Wild Animal Circuses Banned in Paris

Wild Animal Circuses to be Banned in Paris

Paris will ban circuses that use wild animals as entertainment from performing in the city.

The Council of Paris adopted a resolution this week that will ban all circuses with wild animals by 2022. Although the capital stopped issuing licenses to use wild animals in 2017, there are three circuses with licenses operating in the city.

The council will offer financial help to these three circuses. It will also help them safely retire their performing animals.

The city’s decision comes just a few days after Mischa — a performing bear used for entertainment in France — died at La Taniere animal refuge in Paris. He was subject to cruelty throughout his life, some animal rights group compared his living conditions to a medieval jail.

Bears and other wild animals are subject to regular abuse in circuses.

Learning a Lesson

Patrick Violas — the founder of La Taniere animal refuge — said while announcing his death, “this needs to serve as a lesson. His death should not be for nothing.”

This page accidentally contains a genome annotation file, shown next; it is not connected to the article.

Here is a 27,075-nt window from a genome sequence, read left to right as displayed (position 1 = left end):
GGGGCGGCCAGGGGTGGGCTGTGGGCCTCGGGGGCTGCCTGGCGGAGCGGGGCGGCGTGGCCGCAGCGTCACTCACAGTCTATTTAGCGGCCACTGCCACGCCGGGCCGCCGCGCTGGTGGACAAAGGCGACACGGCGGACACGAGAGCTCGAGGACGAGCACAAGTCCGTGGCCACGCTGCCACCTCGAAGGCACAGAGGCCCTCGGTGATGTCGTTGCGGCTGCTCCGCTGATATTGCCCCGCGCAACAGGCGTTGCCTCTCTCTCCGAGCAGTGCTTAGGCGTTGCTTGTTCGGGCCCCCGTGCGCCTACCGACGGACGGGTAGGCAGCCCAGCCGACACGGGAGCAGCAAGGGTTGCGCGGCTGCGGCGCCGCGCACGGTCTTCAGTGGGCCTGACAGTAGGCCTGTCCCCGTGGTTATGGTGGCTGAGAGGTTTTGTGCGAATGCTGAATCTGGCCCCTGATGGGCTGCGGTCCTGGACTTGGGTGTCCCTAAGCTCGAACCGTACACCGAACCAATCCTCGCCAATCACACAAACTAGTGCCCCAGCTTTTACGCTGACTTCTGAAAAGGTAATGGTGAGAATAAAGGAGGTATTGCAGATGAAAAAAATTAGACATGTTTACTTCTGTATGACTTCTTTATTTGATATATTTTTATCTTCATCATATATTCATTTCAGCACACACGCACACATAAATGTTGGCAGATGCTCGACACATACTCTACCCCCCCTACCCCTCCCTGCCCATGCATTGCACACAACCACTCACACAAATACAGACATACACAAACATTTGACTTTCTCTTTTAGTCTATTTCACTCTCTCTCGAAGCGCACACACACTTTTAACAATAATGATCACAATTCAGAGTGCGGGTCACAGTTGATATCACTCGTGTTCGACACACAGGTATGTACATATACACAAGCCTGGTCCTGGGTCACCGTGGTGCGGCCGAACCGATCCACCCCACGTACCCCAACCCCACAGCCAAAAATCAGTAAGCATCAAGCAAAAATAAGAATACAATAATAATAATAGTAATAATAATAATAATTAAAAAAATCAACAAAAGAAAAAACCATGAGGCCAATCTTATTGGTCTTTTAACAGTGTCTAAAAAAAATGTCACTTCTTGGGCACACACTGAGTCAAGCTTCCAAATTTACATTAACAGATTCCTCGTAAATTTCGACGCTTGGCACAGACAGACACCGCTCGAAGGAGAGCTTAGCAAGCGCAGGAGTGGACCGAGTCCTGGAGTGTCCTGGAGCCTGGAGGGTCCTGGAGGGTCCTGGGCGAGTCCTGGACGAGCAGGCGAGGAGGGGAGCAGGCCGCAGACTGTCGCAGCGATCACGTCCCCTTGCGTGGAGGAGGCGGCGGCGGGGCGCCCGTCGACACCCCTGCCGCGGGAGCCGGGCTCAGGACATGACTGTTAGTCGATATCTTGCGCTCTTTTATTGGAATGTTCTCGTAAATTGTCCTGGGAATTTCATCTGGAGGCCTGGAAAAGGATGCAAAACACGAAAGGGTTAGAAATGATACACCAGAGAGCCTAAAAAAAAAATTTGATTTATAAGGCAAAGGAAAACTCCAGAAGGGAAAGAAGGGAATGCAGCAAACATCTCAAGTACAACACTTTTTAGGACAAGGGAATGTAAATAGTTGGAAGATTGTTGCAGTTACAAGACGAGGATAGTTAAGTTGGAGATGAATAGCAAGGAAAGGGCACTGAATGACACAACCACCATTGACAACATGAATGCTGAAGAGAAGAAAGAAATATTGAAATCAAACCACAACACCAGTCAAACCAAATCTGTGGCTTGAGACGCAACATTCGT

To teach wild animals — like lions, tigers, elephants, and bears — new tricks, trainers must use intimidation and abuse. To travel around in a circus environment, they must be kept in continuous confinement, which is detrimental to their physical and mental health.

A number of European countries have banned wild animal circuses, including the UK and Italy.

Pénélope Komitès, the deputy mayor of Paris responsible for green spaces, nature, and biodiversity, said in a statement, “this is a logical decision that reflects the changing times.”

“We’ve been discussing the options with all relevant parties,” Komitès – the former head of Greenpeace-France — added. “We will help the circus workers during the three-year transition period.”

Spain’s capital Madrid took the same decision earlier this year. In March, The City Council of Madrid passed a bill against wild animal circuses on welfare grounds.

City Councilman Ignacio de Benito said at the time, “we don’t want this law to be interpreted as an attack on circuses. Circus history is part of cultural heritage, but in the 21st century, we should never hide the suffering of any living being, human, or animal, behind laughter.”